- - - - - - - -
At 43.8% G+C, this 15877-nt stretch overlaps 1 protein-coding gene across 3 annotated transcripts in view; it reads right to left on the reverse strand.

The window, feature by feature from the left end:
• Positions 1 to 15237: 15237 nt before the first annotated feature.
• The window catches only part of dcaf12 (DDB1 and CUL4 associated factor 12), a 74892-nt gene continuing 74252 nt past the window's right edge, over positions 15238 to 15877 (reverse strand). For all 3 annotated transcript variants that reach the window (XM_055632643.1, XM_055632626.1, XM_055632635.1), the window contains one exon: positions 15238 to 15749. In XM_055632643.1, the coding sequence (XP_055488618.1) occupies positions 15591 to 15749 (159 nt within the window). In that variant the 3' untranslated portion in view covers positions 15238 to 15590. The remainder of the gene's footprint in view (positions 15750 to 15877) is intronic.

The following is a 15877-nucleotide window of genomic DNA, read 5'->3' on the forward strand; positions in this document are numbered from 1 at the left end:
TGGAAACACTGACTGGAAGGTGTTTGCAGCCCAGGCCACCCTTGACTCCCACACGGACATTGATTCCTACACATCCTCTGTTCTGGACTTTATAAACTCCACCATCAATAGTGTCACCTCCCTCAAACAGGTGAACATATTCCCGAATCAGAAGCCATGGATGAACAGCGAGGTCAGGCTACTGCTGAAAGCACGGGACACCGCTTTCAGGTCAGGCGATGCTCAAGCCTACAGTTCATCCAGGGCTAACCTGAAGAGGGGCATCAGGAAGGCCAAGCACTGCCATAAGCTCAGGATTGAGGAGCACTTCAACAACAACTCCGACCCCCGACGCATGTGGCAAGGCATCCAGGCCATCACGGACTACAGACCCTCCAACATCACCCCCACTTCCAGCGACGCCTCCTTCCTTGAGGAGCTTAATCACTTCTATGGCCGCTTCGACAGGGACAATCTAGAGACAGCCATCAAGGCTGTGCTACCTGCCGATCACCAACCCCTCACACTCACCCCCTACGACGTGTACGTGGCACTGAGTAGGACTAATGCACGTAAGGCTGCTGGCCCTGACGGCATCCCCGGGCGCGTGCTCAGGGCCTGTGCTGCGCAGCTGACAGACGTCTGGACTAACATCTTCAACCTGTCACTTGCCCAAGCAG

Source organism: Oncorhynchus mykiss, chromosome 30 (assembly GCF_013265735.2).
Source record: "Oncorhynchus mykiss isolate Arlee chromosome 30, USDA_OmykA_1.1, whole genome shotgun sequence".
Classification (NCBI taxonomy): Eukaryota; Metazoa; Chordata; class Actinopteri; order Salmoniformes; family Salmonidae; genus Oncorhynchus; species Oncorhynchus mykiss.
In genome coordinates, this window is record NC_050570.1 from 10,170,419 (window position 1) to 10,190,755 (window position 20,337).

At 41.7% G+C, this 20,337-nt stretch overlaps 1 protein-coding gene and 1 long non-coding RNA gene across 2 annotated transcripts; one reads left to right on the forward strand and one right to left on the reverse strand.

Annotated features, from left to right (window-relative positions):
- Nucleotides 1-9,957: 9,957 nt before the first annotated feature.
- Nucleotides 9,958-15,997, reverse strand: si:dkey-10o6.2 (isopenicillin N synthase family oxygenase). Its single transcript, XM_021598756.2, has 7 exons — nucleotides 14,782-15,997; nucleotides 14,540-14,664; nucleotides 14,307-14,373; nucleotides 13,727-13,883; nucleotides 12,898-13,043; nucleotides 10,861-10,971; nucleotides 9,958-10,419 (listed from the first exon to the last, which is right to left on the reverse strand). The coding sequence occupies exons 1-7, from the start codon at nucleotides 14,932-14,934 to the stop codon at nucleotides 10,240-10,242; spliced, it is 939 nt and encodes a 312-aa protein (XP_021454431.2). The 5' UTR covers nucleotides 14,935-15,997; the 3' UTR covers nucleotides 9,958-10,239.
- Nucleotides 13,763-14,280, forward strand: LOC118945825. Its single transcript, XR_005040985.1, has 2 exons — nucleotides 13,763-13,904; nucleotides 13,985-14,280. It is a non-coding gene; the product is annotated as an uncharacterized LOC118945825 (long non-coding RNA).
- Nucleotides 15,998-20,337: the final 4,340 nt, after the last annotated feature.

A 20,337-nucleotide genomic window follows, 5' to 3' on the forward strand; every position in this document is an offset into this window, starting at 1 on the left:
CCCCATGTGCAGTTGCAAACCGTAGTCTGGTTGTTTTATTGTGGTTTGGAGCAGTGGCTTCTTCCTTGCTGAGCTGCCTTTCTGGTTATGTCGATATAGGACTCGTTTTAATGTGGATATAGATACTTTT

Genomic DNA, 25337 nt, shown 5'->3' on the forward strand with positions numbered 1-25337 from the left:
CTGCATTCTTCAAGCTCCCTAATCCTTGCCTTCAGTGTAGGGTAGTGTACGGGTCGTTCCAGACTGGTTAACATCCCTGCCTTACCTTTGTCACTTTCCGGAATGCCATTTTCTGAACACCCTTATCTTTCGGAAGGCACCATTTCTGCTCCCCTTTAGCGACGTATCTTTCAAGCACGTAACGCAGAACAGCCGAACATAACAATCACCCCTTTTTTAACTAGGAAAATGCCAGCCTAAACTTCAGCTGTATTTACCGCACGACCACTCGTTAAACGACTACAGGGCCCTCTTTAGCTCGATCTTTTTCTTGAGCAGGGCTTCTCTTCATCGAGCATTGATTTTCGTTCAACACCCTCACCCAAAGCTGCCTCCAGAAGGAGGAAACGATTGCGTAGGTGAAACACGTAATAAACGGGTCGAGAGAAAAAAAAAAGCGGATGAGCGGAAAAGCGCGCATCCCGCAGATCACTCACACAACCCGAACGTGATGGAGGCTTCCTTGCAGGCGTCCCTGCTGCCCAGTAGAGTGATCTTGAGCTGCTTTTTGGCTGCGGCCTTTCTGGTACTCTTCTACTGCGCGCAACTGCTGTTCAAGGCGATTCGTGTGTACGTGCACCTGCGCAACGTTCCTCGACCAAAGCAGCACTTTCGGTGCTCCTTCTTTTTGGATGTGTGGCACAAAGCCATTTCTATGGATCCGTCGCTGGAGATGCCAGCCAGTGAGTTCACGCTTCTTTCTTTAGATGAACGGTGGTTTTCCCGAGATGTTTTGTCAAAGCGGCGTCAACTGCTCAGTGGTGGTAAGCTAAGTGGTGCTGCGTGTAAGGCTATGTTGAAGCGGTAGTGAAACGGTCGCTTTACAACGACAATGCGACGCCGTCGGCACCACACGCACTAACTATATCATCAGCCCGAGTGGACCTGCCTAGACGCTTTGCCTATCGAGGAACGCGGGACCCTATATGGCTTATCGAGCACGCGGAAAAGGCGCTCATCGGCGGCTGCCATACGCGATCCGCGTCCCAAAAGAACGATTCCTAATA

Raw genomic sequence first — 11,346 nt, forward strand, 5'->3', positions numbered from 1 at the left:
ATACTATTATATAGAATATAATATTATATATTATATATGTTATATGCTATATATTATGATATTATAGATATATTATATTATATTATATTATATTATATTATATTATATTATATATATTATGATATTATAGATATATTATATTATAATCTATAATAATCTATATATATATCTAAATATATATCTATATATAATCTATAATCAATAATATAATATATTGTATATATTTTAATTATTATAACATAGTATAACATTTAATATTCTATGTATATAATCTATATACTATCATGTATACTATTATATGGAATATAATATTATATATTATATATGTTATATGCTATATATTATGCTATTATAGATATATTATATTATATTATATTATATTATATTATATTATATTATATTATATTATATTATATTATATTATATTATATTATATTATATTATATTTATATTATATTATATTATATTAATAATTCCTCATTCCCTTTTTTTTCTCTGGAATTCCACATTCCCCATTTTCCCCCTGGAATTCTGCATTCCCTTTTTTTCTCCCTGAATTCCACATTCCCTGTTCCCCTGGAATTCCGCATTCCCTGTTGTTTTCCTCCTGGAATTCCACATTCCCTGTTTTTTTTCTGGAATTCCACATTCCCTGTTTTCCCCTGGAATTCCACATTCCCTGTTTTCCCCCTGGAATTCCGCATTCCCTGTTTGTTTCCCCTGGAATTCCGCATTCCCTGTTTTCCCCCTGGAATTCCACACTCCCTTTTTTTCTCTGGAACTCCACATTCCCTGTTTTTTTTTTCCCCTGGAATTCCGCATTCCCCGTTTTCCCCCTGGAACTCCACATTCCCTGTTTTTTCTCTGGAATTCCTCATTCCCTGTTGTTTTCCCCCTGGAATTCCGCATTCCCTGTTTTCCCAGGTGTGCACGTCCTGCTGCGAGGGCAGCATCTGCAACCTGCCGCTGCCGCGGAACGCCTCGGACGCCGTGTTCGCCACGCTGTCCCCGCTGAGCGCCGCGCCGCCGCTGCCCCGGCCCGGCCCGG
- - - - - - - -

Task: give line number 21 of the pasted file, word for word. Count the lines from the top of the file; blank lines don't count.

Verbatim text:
Raw genomic sequence first — 11,346 nt, forward strand, 5'->3', positions numbered from 1 at the left: